Our Rights Do Not Come From The Constitution

We all have rights. The primordial rights are the rights to our lives, our liberty, and our property. But where do these rights come from?

First of all, let us consider what exactly a right is. When you have a right to something, you own it. You have a title to it. It belongs to you. You’re allowed to do whatever you want with it.

Humans have certain rights simply by virtue of being born. You have a right to your body. You own it. It is undeniable that you can do whatever you want with your own body. If you want to punch yourself in the head, you can. If you want crack your knuckles, nobody can stop you. You can scream at the top of your lungs, do drugs, eat healthy, play sports. The list is endless. Your body is yours.

Laws can be written that prohibit you from doing certain things with your body or to your body. The government and its representatives can threaten you with punishment if you act a certain way. Laws can make it more difficult for you to do what you want to do. But the fact still remains, the ultimate arbiter of your actions is you and only you.

We also have a right to our liberty. Be it a gift of from god or the result of evolution, humans possess free will. Each of us can believe what we want to believe. We can say what we want to say. We can act how we want to act.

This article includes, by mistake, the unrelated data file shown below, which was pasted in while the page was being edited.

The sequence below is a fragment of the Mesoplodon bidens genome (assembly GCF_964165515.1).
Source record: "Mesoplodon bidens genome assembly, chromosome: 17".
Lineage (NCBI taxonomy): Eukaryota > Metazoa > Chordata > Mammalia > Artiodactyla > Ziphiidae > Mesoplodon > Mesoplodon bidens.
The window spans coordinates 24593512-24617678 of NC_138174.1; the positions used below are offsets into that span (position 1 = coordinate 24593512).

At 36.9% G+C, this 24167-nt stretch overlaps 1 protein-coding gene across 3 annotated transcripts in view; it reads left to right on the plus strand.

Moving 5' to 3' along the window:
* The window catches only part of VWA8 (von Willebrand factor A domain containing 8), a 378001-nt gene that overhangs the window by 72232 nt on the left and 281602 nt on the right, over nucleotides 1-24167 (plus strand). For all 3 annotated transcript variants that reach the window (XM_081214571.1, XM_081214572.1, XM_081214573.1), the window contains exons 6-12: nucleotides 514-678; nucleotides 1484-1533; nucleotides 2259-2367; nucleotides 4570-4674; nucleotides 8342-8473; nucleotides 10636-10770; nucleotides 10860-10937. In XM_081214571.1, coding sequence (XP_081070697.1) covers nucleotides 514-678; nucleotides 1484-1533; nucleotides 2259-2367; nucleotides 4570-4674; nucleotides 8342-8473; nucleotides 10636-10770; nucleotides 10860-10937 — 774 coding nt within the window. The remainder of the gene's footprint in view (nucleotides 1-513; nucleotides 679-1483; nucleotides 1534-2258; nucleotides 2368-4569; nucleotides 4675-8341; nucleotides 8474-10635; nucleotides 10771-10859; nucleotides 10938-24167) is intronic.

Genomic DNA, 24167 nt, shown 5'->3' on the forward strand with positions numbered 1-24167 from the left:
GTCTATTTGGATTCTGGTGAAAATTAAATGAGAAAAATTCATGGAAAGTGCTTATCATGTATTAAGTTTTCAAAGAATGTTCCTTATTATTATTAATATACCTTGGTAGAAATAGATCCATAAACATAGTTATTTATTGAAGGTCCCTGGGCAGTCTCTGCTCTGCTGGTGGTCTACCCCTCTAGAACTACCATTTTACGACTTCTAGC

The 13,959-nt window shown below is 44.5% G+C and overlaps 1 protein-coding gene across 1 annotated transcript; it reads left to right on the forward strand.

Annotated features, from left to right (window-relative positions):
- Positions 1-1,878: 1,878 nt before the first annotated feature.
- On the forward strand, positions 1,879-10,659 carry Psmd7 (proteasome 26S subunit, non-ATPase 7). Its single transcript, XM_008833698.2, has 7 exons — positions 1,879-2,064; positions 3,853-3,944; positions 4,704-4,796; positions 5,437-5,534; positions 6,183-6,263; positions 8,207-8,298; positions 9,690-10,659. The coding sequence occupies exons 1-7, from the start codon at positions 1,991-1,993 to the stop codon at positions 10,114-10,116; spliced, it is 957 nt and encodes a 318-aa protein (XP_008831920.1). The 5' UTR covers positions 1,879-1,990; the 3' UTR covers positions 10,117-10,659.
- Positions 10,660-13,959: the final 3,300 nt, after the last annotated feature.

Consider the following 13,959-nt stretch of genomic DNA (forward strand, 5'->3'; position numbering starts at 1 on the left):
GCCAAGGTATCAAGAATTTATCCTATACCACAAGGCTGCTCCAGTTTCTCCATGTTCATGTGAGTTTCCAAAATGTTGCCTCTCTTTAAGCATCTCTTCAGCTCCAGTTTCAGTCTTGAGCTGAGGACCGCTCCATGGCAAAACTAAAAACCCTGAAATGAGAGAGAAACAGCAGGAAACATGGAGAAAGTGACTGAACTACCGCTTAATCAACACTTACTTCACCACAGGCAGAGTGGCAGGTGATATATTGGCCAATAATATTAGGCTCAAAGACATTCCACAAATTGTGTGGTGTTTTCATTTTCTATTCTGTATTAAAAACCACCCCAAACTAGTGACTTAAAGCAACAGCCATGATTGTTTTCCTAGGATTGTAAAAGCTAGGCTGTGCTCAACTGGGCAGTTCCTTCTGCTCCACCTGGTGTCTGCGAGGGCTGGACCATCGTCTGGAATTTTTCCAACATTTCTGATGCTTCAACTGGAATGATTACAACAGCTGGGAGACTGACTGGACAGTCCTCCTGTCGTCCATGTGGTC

Certain beliefs will elicit disadvantageous responses from those we associate with. This may cause us to change our beliefs and our actions. Or it may not. Particular modes of speaking will  cause people to avoid us. Other manners of speaking will attract people to us. The same goes with the way we behave.

Laws can be passed prohibiting certain beliefs. The Catholics instituted the inquisition. The Nazis tried to wipe out the Jews. Under the Nazi regime, Jehova’s Witnesses were sent to the concentration camps if they didn’t disavow their religion. Many chose to be enslaved rather than abandon their faith.

Such is the nature of liberty. You have a right to it. You own it. Physical violence can stop you from doing certain things but it can’t extinguish your free will. You may face repercussions but you have a right to your thoughts and your actions.

Our property is what we create with our intellect and our physical exertion. If you have mixed your labor and your smarts with given elements provided by the environment, your have brought a piece of property into existence. The result of these efforts belongs to you. You have a right to it.

All property is owned by somebody. If no labor or intelligence has been applied to certain physical matter, it isn’t yet property. It still belongs to the realm of nature. Since property must be owned by somebody, it is only natural that property must be owned by the person who brought it into existence.

A property owner has a right to do with their property as they please. They can sell it in exchange for somebody else’s property, they can bequeath it to their heirs, they can use it for charitable purposes. Once property trades hands, the new owner has a right to do as they please with the property.

Governments may use force to take property from us, as in the case of eminent domain, or taxes. Certain people may complain about how a property owner chooses to use their possession. Property can be used in a way that is wasteful so that the property doesn’t last for very long.